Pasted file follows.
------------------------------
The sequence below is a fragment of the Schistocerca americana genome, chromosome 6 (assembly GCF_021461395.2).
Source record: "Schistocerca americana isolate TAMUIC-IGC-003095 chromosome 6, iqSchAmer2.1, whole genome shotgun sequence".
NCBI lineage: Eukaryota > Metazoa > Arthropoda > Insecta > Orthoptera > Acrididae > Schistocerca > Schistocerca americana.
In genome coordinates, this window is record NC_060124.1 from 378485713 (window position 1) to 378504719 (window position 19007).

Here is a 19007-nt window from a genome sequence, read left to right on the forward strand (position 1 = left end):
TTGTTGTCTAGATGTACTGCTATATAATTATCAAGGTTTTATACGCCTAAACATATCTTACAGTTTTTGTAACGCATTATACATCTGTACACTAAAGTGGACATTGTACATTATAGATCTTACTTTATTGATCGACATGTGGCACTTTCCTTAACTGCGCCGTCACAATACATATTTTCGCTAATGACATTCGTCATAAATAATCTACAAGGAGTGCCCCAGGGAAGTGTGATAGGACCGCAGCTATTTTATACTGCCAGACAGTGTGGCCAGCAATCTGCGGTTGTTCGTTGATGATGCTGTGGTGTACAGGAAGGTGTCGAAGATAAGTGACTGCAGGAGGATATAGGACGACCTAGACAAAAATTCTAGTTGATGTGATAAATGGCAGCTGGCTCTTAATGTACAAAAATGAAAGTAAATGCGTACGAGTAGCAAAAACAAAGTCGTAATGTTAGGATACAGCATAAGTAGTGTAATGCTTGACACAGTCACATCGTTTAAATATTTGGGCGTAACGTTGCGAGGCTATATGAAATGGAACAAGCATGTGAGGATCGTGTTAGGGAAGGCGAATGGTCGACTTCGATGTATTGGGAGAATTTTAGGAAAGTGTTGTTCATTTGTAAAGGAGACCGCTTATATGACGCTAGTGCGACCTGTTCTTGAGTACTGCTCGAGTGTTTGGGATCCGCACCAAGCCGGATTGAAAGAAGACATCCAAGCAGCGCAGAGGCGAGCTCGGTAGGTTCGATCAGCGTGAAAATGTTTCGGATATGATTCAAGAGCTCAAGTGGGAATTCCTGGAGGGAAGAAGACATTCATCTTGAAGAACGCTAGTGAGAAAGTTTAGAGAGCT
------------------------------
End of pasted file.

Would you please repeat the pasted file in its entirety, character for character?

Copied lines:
The sequence below is a fragment of the Schistocerca americana genome, chromosome 6 (assembly GCF_021461395.2).
Source record: "Schistocerca americana isolate TAMUIC-IGC-003095 chromosome 6, iqSchAmer2.1, whole genome shotgun sequence".
NCBI lineage: Eukaryota > Metazoa > Arthropoda > Insecta > Orthoptera > Acrididae > Schistocerca > Schistocerca americana.
In genome coordinates, this window is record NC_060124.1 from 378485713 (window position 1) to 378504719 (window position 19007).

Here is a 19007-nt window from a genome sequence, read left to right on the forward strand (position 1 = left end):
TTGTTGTCTAGATGTACTGCTATATAATTATCAAGGTTTTATACGCCTAAACATATCTTACAGTTTTTGTAACGCATTATACATCTGTACACTAAAGTGGACATTGTACATTATAGATCTTACTTTATTGATCGACATGTGGCACTTTCCTTAACTGCGCCGTCACAATACATATTTTCGCTAATGACATTCGTCATAAATAATCTACAAGGAGTGCCCCAGGGAAGTGTGATAGGACCGCAGCTATTTTATACTGCCAGACAGTGTGGCCAGCAATCTGCGGTTGTTCGTTGATGATGCTGTGGTGTACAGGAAGGTGTCGAAGATAAGTGACTGCAGGAGGATATAGGACGACCTAGACAAAAATTCTAGTTGATGTGATAAATGGCAGCTGGCTCTTAATGTACAAAAATGAAAGTAAATGCGTACGAGTAGCAAAAACAAAGTCGTAATGTTAGGATACAGCATAAGTAGTGTAATGCTTGACACAGTCACATCGTTTAAATATTTGGGCGTAACGTTGCGAGGCTATATGAAATGGAACAAGCATGTGAGGATCGTGTTAGGGAAGGCGAATGGTCGACTTCGATGTATTGGGAGAATTTTAGGAAAGTGTTGTTCATTTGTAAAGGAGACCGCTTATATGACGCTAGTGCGACCTGTTCTTGAGTACTGCTCGAGTGTTTGGGATCCGCACCAAGCCGGATTGAAAGAAGACATCCAAGCAGCGCAGAGGCGAGCTCGGTAGGTTCGATCAGCGTGAAAATGTTTCGGATATGATTCAAGAGCTCAAGTGGGAATTCCTGGAGGGAAGAAGACATTCATCTTGAAGAACGCTAGTGAGAAAGTTTAGAGAGCT